Medtech veterans have come to expect the path to regulatory approval to be arduous or even painful one. As the pace of development accelerated, it seemed that the FDA couldn’t – or wouldn’t – keep up.
But in recent years, the federal safety watchdog adapted, becoming more responsive and transparent, according to Mac McKeen, a seasoned industry professional and adjunct professor at the University of Minnesota.
“I’ve been working with FDA for over 20 years and they’re really leaning forward,” he told MassDevice. “Twenty years ago, you’d call FDA and they wouldn’t answer and then they’d never call you. Now, they’re very interactive, with pre-submission meetings and interactive reviews.”
The agency has been busy, issuing more than 75 releases in the first few months of 2018. McKeen noted that the FDA is making an effort to keep companies in the loop and appear transparent. To keep up with the slew of guidance documents and statements from FDA chief Dr. Scott Gottlieb, regulatory professionals should keep an eye out for summaries produced by daily journals and publications – they don’t have always have the time to comb through a 57-page guidance document, he said.
Gottlieb and the FDA have signaled a number of priorities for the medical device industry. Among them is a move to incorporate the use of real-world evidence into the product approval process.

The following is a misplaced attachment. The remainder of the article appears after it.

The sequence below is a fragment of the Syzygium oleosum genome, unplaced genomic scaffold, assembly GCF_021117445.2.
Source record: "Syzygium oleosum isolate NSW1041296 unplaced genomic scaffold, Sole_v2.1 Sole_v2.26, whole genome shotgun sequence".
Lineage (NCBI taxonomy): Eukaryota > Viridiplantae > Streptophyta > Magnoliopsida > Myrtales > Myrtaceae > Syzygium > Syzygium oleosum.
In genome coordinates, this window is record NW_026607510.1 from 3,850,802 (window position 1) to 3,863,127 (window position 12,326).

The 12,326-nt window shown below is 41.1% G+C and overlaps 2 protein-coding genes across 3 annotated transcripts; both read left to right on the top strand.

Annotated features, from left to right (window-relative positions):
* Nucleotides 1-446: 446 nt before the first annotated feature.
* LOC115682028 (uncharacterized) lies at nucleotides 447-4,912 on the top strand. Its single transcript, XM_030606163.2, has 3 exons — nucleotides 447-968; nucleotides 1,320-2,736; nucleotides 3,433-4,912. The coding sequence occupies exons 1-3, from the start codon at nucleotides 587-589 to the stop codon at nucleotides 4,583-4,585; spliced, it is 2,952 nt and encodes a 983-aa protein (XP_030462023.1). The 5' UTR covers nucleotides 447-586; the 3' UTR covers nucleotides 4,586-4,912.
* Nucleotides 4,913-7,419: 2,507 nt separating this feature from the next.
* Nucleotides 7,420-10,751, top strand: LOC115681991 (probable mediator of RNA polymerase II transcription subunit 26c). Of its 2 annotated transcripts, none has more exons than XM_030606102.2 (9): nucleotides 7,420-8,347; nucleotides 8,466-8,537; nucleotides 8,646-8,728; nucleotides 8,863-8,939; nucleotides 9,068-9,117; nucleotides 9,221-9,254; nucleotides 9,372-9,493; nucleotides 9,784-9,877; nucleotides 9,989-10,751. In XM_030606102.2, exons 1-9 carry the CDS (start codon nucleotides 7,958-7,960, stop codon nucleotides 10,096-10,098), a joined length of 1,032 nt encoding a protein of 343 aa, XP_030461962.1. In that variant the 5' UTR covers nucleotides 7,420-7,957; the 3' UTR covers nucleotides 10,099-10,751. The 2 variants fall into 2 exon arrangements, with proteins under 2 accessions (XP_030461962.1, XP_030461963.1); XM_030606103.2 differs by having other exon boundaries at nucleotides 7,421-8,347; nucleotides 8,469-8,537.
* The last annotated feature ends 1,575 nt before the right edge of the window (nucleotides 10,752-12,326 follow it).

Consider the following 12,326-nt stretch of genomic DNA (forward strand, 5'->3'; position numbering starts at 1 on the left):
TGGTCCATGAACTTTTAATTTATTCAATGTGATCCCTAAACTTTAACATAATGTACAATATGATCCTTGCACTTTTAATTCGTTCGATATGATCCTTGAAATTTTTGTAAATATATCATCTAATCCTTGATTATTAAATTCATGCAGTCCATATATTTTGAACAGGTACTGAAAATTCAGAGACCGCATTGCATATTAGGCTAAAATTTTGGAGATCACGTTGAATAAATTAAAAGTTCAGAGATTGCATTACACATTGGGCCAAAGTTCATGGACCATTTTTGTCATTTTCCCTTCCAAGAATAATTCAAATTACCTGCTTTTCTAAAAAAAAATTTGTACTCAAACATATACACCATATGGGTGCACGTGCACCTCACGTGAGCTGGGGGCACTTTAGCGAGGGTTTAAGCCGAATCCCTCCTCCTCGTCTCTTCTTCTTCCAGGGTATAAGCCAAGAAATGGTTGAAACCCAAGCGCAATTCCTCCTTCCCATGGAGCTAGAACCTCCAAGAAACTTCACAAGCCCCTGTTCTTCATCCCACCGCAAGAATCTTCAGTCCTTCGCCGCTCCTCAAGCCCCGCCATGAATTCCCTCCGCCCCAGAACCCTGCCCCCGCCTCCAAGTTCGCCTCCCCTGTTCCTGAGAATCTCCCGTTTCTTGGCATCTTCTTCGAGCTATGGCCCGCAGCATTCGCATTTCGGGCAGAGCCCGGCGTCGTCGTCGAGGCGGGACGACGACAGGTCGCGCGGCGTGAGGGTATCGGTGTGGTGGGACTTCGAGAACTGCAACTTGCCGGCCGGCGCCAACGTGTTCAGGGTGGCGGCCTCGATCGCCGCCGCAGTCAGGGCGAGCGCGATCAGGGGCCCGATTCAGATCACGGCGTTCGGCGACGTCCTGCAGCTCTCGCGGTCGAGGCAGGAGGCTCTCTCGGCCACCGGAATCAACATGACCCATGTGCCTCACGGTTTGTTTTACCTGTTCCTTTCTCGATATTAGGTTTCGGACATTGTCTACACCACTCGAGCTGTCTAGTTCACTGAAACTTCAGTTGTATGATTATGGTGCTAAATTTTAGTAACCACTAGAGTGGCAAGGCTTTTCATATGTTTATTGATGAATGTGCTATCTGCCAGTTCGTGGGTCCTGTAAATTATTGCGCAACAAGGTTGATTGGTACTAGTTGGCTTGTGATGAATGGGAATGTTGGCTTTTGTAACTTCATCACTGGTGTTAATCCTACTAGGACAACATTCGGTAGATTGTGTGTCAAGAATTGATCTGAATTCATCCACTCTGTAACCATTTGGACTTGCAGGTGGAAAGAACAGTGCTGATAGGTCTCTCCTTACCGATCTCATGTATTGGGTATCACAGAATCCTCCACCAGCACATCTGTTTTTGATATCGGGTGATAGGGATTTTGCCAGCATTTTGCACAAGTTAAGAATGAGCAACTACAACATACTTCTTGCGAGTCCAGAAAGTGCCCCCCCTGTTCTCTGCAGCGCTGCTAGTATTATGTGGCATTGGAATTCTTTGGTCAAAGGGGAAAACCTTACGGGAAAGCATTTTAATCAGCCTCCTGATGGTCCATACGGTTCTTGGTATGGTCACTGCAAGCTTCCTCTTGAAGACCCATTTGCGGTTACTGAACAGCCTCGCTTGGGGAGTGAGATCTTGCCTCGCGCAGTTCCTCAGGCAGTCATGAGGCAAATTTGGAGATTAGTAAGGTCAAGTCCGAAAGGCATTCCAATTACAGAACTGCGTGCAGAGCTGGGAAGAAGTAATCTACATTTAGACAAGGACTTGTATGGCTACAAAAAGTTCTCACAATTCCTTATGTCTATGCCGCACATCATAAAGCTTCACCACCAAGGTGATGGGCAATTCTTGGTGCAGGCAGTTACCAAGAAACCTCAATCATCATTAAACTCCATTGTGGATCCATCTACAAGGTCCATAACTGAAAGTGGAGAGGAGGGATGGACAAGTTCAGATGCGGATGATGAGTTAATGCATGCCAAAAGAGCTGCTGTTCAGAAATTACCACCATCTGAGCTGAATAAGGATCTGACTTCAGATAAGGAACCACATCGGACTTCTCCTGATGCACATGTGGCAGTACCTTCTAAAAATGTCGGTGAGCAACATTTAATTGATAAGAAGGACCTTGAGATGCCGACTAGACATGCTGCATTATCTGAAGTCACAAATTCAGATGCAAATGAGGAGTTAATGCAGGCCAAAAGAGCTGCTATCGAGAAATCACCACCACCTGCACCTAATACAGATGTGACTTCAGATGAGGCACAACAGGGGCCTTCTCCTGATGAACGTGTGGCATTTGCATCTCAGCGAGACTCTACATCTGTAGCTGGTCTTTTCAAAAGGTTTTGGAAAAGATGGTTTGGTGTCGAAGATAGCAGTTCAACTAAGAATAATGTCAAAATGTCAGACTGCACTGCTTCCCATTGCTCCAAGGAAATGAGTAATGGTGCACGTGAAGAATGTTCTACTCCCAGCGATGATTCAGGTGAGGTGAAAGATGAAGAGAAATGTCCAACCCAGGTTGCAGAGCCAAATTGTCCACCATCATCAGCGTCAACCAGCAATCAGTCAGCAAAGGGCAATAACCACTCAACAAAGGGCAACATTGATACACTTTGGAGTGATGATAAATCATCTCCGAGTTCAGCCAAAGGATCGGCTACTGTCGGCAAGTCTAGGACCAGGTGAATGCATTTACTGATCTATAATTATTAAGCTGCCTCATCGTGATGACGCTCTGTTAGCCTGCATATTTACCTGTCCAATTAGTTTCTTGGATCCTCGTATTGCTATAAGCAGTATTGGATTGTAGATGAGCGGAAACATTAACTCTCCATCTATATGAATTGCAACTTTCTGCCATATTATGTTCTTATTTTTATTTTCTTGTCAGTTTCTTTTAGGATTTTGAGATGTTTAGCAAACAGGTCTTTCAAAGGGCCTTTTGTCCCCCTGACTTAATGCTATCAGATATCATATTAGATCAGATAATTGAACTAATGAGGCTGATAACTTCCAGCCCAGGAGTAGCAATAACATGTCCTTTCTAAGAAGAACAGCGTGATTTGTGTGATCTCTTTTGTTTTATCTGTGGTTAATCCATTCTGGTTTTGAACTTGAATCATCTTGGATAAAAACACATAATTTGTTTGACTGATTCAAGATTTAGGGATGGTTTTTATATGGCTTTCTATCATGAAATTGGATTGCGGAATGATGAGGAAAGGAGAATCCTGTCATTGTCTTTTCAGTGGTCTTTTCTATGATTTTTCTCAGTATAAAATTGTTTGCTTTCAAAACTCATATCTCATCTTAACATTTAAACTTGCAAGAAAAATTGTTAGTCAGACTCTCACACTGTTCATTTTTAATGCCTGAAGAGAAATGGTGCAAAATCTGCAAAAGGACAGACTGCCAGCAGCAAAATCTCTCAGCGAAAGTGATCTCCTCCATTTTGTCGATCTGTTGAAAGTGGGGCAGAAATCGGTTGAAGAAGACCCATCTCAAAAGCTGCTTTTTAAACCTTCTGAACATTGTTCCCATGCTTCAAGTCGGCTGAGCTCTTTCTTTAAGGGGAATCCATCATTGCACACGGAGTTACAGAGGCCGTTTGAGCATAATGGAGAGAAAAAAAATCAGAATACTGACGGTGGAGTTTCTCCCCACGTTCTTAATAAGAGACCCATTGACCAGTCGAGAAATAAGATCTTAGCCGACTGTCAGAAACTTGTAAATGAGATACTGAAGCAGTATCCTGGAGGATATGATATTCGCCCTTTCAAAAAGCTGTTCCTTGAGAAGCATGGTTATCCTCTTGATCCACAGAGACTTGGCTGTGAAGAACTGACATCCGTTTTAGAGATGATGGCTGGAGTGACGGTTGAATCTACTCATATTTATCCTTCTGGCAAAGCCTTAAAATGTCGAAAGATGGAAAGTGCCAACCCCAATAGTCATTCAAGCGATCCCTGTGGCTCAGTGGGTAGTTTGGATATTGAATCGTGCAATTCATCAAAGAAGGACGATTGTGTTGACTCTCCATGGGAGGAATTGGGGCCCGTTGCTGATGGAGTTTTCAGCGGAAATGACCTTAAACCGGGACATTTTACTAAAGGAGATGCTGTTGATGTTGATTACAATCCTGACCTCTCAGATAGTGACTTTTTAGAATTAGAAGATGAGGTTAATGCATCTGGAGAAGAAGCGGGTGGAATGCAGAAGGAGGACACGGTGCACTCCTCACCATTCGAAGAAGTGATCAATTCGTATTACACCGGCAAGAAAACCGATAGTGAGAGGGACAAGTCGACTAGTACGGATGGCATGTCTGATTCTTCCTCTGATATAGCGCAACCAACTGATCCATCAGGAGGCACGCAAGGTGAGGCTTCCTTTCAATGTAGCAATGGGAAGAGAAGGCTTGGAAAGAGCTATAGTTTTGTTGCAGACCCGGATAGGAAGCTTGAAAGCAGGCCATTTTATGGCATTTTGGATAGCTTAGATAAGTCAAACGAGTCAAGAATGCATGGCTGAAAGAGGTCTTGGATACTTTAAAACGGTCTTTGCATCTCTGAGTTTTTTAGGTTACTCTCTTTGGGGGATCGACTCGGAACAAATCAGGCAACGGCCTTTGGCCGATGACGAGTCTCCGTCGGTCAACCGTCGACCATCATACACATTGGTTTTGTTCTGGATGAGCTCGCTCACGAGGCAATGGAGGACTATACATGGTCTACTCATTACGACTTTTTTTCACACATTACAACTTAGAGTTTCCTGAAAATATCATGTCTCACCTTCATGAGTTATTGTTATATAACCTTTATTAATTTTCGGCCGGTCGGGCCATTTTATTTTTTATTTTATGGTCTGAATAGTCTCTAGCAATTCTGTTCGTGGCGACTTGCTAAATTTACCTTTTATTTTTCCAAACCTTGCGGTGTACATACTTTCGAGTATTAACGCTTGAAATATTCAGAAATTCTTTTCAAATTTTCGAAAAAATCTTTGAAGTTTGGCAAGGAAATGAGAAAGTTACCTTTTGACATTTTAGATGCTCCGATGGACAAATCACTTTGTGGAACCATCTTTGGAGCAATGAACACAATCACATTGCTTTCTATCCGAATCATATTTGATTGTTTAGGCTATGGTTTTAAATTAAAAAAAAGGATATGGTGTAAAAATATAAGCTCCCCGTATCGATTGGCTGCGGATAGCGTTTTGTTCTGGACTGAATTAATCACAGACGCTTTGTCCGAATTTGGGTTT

“They’re not being reckless. They’re not lowering the bar or the rigor of data needed to get a product approved,” McKeen explained. “They’re open [to considering real-world data] because there’s such valid scientific evidence in peer-reviewed literature. Why ignore it? Why do another $30 million clinical trial to tell you the same thing you already know about a device.”
The FDA is working to identify how it can best use real-world evidence to make the regulatory pathway less costly and time-consuming, while boosting the quality of evidence generated for a particular device, according to the head of the FDA’s device group, Dr. Jeffrey Shuren, who spoke at this month’s meeting of the Mass. Medical Device Industry Council.
He noted that one challenge the industry has to help solve is how to generate consistent data in a real-world setting. If companies can figure out how to address that challenge, “then we could leverage real-world data much more in both making pre-market decisions and for post-market and it would allow us to better reflect the shifts from pre- to post-market that we could tolerate if we knew we were getting the data,” he said.
“We’re not sacrificing anything on data,” he added. “We’re getting a richer understanding of the technology than if all we were relying on was the more traditional pre-market clinical trials.”